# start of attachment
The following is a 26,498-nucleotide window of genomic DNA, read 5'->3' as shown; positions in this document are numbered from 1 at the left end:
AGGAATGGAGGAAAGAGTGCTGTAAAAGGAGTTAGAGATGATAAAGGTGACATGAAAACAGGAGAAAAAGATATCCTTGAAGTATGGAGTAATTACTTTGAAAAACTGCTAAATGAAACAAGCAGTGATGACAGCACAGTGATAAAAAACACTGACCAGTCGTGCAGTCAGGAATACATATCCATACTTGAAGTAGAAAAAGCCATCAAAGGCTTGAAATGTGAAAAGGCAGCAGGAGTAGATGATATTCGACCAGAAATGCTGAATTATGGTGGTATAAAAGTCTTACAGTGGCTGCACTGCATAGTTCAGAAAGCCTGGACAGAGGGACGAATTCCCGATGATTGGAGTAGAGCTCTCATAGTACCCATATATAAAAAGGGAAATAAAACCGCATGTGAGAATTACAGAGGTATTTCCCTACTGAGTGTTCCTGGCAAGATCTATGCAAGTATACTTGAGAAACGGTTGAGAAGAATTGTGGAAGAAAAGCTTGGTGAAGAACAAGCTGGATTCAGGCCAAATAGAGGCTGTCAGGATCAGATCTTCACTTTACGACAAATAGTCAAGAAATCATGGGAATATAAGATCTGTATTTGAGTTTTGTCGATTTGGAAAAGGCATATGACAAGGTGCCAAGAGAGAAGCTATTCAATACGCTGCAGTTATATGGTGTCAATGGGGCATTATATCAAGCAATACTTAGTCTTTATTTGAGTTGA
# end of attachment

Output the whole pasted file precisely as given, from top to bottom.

The following is a 26,498-nucleotide window of genomic DNA, read 5'->3' as shown; positions in this document are numbered from 1 at the left end:
AGGAATGGAGGAAAGAGTGCTGTAAAAGGAGTTAGAGATGATAAAGGTGACATGAAAACAGGAGAAAAAGATATCCTTGAAGTATGGAGTAATTACTTTGAAAAACTGCTAAATGAAACAAGCAGTGATGACAGCACAGTGATAAAAAACACTGACCAGTCGTGCAGTCAGGAATACATATCCATACTTGAAGTAGAAAAAGCCATCAAAGGCTTGAAATGTGAAAAGGCAGCAGGAGTAGATGATATTCGACCAGAAATGCTGAATTATGGTGGTATAAAAGTCTTACAGTGGCTGCACTGCATAGTTCAGAAAGCCTGGACAGAGGGACGAATTCCCGATGATTGGAGTAGAGCTCTCATAGTACCCATATATAAAAAGGGAAATAAAACCGCATGTGAGAATTACAGAGGTATTTCCCTACTGAGTGTTCCTGGCAAGATCTATGCAAGTATACTTGAGAAACGGTTGAGAAGAATTGTGGAAGAAAAGCTTGGTGAAGAACAAGCTGGATTCAGGCCAAATAGAGGCTGTCAGGATCAGATCTTCACTTTACGACAAATAGTCAAGAAATCATGGGAATATAAGATCTGTATTTGAGTTTTGTCGATTTGGAAAAGGCATATGACAAGGTGCCAAGAGAGAAGCTATTCAATACGCTGCAGTTATATGGTGTCAATGGGGCATTATATCAAGCAATACTTAGTCTTTATTTGAGTTGA